Dnieper (Russ. and Pol. Dniepr; anc. Bo-rysthenes, also Danapris), next to the Volga the largest river of Russia in Europe. It rises on the S. slope of the Volkonsky plateau, near Dnieprovo in the government of Smolensk, flows S. between woody marshes as far as Dorogobush, thence mainly W. between more elevated banks past Smolensk to Orsha, there turns S., passes through the valleys and plains of the government of Mobilev down to Kiev, then turns S. E. through the steppes of the Ukraine, passes by Krementchug and Yekate-rinoslav, flows S. as far as Alexandrovsk, then S. W. to its mouth below Kherson, emptying into the Black sea between the fortresses of Kinburn and Otchakov. Its whole course is about 1,200 m. Its chief tributaries are, on the west, the Beresina, the Pripet, which discharges into it the waters of the Lithuanian marshes, and the Inguletz; on the east, the Desna, Sozh, and Vorskla. The Dnieper was formerly hardly navigable, owing to natural obstructions in its lower course and at the mouth. Some of these have been removed by the Russian government, but its commercial importance is still lessened by its frequent shallowness.

About lat. 48° 20' it commences a course of more than 40 m. over a rugged bed of granite, forming below Yekaterinoslav a number of cataracts and rapids, and separates into a great number of courses, embracing many woody islands. Reuniting, it becomes navigable in its lower course fur flat-bottomed vessels, among which steamboats have been employed since 1838 in carrying the produce of the interior, timber, corn, linen, iron, and coal, to the Black sea. The Beresina, Oginski, and Royal canals, connecting tributaries of the Dnieper with the Duna, Nie-men, and Bug, form communications through these rivers between the Baltic and Black seas. The estuary or frith (Russ. liman) formed by the mouths of the Dnieper and by that of the Bog is very shallow, and emits noxious exhalations in summer. The Dnieper abounds in sturgeon, carp, pike, and shad. In its course it passes through the most fertile provinces of Russia, and through different climates. At Smolensk it is ice-bound from November to April, and at Kiev from January to March. The most remarkable bridges are in these two cities. At the latter is a magnificent suspension bridge half a mile long, completed in 1852. On the Kiev side is a drawbridge, with an opening 50 ft. wide.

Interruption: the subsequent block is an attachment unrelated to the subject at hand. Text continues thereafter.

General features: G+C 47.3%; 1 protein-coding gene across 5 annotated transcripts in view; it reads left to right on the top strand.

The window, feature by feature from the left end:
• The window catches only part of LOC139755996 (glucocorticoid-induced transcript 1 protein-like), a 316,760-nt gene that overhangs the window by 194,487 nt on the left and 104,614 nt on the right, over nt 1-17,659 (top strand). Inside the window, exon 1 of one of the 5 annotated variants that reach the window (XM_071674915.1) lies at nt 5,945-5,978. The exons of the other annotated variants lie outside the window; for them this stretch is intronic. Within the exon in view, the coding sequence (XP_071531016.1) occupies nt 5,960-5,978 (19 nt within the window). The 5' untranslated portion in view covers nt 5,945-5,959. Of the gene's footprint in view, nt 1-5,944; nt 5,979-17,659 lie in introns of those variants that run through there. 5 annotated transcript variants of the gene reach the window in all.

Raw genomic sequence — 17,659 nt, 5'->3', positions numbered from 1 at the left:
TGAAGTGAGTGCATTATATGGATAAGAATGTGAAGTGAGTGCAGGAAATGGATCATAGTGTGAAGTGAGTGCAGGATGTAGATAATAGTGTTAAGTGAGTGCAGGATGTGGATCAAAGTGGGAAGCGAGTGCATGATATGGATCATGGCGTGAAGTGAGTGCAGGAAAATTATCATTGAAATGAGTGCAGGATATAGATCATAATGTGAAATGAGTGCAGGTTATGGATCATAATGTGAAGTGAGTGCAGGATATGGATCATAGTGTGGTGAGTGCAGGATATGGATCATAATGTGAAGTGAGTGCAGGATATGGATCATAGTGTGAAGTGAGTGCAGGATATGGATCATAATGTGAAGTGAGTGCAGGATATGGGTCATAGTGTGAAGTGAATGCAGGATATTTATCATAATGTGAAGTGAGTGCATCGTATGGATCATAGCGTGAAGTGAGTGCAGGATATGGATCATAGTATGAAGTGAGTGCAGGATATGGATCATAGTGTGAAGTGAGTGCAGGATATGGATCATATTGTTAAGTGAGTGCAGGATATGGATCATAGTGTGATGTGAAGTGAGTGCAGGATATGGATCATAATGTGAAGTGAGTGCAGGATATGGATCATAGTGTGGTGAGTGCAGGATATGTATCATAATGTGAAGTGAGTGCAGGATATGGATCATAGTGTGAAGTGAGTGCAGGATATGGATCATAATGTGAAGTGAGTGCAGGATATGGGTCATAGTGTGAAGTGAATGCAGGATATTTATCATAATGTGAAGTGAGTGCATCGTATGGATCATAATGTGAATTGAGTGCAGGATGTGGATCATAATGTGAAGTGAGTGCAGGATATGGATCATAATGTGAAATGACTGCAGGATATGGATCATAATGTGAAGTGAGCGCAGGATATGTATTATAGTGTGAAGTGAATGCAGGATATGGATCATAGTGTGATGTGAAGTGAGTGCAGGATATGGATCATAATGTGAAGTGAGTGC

The ancients regarded the Borysthenes as the largest river of the world next to the Nile, and entertained an exaggerated opinion of the fertility of the surrounding country. They knew only its lower course. Near its mouth was Olbia, or Olbi-opolis, a colony of Miletus, which carried on trade with the nomadic tribes of the interior.